Tight squeezes, construction scaffolding that never goes away, and questionable renovation decisions—five New Yorkers share five sadly typical NYC living nightmares:
- Perplexing paint colors: Well, the one thing I would improve is being improved—and boy is it costing us. After buying this new place, we stayed living in our rental in Brooklyn while our contractor took over the gut renovation. It’s been months of hard work and I’ve had all this time to think about paint colors. I bought samples, and slapped them on the walls and thought I had a pretty good idea what I wanted. I don’t know how it couldn’t have gone so wrong. The color is horrible. I’m not even sure if it is the same color I picked. We walked into our freshly painted, newly renovated apartment and I knew I couldn’t live with it. We high-tailed it back to Brooklyn and are now waiting for the re-painting to be done. If I had been more hands-on in the later phase of the renovation, I might have been able to stop them doing the whole place. You live, you learn. —Sue, Harlem
- A landlord's overgrown backyard: I wish my landlord would clean up his backyard. I live on the third floor of a brownstone and the landlord lives in the ground floor, at least some of the time. He spends more than half his time in Connecticut, so I guess he doesn’t care that much about this place. It’s just an investment to him and he can’t wait to sell up. In the mean time, he doesn’t care that the backyard is a total junkyard where I’ve heard—let's say, animals—scurrying around and the patio is icky and green with moss. We have balconies overlooking this godawful vista and none of us in the building likes to stay out there too long." —Jess, Harlem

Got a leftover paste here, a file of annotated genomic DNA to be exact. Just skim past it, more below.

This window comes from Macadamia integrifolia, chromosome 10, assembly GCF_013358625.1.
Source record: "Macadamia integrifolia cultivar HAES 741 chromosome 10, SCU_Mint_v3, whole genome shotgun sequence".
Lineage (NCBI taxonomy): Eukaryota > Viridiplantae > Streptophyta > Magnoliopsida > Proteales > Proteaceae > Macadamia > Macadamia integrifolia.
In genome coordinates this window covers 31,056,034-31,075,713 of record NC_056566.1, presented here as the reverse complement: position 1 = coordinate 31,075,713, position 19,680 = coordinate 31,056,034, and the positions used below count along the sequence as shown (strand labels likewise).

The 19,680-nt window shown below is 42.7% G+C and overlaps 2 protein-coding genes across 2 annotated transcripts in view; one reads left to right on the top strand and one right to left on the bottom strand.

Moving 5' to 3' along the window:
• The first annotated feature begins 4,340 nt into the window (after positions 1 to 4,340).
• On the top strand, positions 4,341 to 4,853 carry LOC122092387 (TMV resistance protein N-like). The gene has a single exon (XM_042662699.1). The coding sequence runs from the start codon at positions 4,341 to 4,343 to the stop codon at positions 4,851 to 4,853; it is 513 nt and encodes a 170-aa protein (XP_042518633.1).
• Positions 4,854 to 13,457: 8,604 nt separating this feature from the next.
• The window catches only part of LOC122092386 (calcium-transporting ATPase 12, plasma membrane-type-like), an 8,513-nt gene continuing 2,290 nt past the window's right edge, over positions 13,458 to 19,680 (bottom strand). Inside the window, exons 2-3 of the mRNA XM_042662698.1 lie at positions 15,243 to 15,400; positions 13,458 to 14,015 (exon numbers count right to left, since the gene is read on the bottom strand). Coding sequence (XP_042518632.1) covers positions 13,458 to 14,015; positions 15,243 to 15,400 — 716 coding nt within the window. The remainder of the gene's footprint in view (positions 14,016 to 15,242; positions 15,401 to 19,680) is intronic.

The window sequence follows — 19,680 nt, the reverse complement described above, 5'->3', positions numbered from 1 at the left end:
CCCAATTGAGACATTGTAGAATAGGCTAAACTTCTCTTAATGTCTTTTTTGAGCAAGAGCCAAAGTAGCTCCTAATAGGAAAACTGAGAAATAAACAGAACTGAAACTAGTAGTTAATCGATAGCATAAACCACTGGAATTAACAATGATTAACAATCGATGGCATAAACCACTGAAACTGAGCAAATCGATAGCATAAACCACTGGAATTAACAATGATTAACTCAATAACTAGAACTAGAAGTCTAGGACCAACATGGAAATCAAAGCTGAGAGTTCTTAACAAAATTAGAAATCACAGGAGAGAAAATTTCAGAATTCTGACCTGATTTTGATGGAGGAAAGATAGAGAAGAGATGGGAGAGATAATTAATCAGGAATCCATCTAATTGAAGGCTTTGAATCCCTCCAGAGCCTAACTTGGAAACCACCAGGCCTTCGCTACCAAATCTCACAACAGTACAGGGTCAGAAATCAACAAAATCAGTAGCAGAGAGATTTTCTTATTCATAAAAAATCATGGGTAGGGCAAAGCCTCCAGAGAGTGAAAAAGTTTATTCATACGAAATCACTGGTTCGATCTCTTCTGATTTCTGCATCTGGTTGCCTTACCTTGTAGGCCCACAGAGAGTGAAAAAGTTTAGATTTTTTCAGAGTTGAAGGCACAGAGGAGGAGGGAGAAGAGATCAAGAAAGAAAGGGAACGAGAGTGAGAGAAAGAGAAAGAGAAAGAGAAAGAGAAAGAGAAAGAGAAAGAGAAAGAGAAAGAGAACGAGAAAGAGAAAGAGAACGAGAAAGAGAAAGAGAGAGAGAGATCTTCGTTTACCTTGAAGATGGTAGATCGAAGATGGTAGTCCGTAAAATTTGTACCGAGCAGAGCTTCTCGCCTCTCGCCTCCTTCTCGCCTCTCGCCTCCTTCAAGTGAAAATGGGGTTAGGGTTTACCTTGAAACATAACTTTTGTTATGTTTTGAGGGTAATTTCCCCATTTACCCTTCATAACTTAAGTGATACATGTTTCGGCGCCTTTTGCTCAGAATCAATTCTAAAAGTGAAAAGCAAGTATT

- Scaffold scenarios: We’ve had scaffolding on the outside of this building even since we moved in. Since I’m on the first floor, I really, really, I mean, really want the building to finish whatever work they have to do so that they can stop blocking my windows. —Pete, Brooklyn
- A little too familiar with the roomie: My apartment is super tiny and I have a roommate who’s currently living in the living room/dining area. It’s a squeeze, but at least we keep our rents down that way. I’m kind of tired of it though and wish I could afford to just have a bit of a larger apartment. A second bedroom would be ideal. Even just a tiny one. I’m tired of being careful how I pour out my cereal just so I don’t wake my roommate. —Molly, Hell's Kitchen
- (Hidden) pipe dreams: When my place was converted to apartments, they didn’t bother hiding the new plumbing pipes they had to lay in order accommodate new wet areas. I know there’s a certain charm to having exposed pipes all over the place. But I associate exposed pipes with cool lofts in Soho or something—not a tiny, pre-war, one-bedroom on the Upper West Side. It’s true I have 12-foot ceilings so the pipes don’t feel like they are right on top of my head. But they are really ugly to look at. Especially with the crust of grime and dust that’s formed on them. —Cole, Upper West Side
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